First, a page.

In 2012, I learned from the other opportunities as well. This year I attended St. Gallen Symposium in Switzerland and Summer Davos in China. The best thing I learned from these events is that there are great people in my generation doing cool things to really change the world. They gave me motivation and inspirations more than great business and political leaders in the world. I also realized that I need to make a quantum progress in my English.

Next year’s key targets are:
- Read books about finance, governance & management and emerging countries: more exactly, the books about industrial organizations, game theory, history of governance, asset pricing, etc.
- Continue a study group to read and discuss articles of the Economist magazine every Sunday morning
- Post +100 English blog entries
- Learn +2000 new English words

4. Authoring “Social Finance Revolution”, my third book, was published in July. The book is about how social network influences the future of finance. I also wrote drafts of three books, which will be published early next year.

Next year, I will write book(s) about asset pricing and corporate governance. The purpose is to summarize what I have learned so far through my study and professional career.

5. Other activitiesDue to schedule conflict, I could enter only two races. One is long-distance triathlon (3.8 km swimming, 190 bicycle, and 42.2 km running), and another is 100km ultra marathon. In May 2012, I will have a 6-days ultra-marathon competition, in which I’ll run 520km in total.

I could perform drums in a live session as scheduled. The problem is that I wasn’t well prepared, and I think I need to make time for practice.

6. Behavior
I think I need to change some of my behaviors to start new things. Although they may sound childish, the reality is that I couldn’t overcome them in 30 years. I’ll make a check list and fill it everyday when writing my diary:
- Be in time. Be the place 10 minutes before the appointment (and study new English words while waiting) and prepare works 24 hours before the deadline.
- Handwrite thank you letters for everyone whom I appreciate
- Concentrate on one thing at one time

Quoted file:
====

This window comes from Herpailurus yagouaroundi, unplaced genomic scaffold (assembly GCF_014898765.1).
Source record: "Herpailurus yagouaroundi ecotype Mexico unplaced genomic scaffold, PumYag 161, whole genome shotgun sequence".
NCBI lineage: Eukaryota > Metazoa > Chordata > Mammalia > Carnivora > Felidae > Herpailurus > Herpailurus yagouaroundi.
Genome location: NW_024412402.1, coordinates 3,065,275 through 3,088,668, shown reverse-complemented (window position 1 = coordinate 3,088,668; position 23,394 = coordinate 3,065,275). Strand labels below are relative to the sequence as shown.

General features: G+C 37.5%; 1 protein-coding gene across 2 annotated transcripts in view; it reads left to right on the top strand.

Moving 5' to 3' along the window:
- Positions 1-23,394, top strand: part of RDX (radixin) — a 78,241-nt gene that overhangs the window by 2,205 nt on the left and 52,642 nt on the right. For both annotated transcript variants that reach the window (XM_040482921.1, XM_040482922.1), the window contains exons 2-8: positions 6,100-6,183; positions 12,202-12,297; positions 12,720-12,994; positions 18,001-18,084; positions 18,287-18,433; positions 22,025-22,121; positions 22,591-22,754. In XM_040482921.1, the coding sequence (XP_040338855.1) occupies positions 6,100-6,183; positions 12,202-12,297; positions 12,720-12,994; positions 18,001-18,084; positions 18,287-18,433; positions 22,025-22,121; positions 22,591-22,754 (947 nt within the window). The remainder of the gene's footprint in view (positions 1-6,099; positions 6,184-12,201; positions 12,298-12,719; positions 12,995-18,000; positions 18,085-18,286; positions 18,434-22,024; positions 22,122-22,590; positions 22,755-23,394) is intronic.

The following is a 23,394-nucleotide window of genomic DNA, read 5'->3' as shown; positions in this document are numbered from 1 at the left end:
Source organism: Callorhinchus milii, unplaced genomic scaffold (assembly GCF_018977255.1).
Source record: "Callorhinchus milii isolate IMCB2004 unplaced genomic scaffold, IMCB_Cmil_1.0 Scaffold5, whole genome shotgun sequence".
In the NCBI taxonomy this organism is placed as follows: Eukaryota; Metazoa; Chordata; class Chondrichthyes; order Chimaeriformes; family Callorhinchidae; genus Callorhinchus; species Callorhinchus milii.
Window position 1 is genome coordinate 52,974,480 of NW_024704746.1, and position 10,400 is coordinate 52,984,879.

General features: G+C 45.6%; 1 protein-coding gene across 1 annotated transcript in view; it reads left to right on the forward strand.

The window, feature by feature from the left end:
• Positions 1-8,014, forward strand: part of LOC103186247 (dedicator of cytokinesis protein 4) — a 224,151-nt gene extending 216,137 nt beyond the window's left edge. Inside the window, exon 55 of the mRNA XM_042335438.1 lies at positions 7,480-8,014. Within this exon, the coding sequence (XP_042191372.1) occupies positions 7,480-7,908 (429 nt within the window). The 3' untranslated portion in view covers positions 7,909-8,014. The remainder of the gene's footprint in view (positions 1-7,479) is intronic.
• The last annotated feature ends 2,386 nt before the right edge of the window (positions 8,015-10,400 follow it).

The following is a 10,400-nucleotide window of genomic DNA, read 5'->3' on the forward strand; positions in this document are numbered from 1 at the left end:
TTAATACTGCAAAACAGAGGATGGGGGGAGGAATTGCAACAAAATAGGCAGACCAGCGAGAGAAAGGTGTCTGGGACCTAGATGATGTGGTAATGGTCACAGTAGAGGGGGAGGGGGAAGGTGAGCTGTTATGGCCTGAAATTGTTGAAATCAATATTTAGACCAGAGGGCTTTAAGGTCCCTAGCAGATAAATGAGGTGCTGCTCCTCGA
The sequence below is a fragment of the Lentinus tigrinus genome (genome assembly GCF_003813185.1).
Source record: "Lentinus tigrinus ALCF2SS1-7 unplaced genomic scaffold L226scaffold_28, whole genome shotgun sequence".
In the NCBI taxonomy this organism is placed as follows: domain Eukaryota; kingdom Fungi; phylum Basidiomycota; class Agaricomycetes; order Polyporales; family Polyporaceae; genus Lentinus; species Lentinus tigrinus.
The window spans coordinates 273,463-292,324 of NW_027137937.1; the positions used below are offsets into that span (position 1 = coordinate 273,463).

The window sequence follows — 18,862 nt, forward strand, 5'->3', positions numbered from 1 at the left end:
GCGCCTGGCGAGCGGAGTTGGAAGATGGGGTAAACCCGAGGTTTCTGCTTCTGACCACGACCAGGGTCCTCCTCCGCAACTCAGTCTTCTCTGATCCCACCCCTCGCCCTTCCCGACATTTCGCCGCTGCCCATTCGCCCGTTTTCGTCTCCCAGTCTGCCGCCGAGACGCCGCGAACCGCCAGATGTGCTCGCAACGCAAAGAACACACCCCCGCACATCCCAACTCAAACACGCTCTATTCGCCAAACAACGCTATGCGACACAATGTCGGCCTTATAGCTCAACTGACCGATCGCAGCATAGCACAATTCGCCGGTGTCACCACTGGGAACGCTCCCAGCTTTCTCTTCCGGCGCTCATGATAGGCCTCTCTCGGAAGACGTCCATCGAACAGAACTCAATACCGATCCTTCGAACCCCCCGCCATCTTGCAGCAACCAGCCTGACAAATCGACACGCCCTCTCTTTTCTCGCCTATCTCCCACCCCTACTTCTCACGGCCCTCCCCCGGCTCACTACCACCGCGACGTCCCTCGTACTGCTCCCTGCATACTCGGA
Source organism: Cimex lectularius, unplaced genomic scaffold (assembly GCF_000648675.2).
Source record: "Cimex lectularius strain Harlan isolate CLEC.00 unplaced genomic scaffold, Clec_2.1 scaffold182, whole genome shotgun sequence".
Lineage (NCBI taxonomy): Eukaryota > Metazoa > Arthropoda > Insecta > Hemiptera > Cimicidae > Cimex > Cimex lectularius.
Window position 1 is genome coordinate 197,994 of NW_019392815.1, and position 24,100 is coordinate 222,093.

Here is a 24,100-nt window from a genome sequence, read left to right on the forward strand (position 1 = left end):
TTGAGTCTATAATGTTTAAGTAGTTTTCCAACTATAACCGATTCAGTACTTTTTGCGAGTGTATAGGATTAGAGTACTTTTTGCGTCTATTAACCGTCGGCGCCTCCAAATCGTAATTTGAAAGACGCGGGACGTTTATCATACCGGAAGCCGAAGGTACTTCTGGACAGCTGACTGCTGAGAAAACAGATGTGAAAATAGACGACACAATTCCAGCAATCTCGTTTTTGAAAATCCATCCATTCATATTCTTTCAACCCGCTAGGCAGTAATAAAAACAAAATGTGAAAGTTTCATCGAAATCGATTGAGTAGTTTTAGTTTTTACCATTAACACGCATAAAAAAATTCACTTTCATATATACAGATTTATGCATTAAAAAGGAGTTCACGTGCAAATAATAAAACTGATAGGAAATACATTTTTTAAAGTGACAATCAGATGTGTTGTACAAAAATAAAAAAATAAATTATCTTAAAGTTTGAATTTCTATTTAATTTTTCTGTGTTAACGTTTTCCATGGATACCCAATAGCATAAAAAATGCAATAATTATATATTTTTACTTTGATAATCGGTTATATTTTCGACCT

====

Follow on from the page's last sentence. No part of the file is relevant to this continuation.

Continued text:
- Ameliorate posture. It influences state of mind
- Make 10 minutes for silent reflection.

Sunday, December 09, 2012

Adopted CEO

More companies in Europe and Asia are family-owned. Among them, performance of Japanese family-owned corporations shows higher performance than the others. 

How the Japanese corporations avoid the common fall-down of dynastic corporations? The Economist in the last week's issue proposed an interesting hypothesis: custom of adult-adoption keeps their successfulness. Adult adoption is more common in Japan: out of 81,000 adoption made in 2011, 90% of them were adult adoption. 

At a glance, the argument may seem absurd, but spending some time for contemplating on it, I now think the argument may be plausible due to three reasons: 

First, the adult-adoption works as a strong commitment mechanism. Usually, when we come up with commitment mechanism of ordinary corporations, we use stock options. Stock option works well to some extent, but influence on manager's incentives will be far stronger in adoption. It easy to imagine the reason: if you have no way to escape around, you would spend much more to make the company successful. 

Second, the custom may contribute to hire better qualified CEOs. Recruiting a right CEO is always difficult and time-consuming. The adult adoption mechanism helps corporations to take more time to find out the right person.

Third, adopted CEOs are fresh-minded outsiders and can bring about turn-around if needed. According to some studies, outsider CEOs are more successful when they are in corporations which are not performing well and need changes. 

Thursday, December 06, 2012

Verbalize motive

When I make a presentation, the most typical question I get from the audience is : why you do this? It is the hardest one to answer.

Whenever I start something new, the honest reason I can currently tell is "my whole body asks me to do it". Quite simple, but assuming that most of the people would be puzzled by this answer, I try to come up with an easy story, quoting my life experience. This easy story, however, won't convince me throughly, and I feel a bit guilty.

Sometimes I think about why explanation of one's motivation is that difficult. Perhaps one potential reason is that one's motivation is a complex mixture of various experiences one had in her/his life. One's motivation may only be understood as a whole, and explaining each motivation-shaping factor may drop something very crucial. If that is the case, to explain one's real motive would be a brain teaser.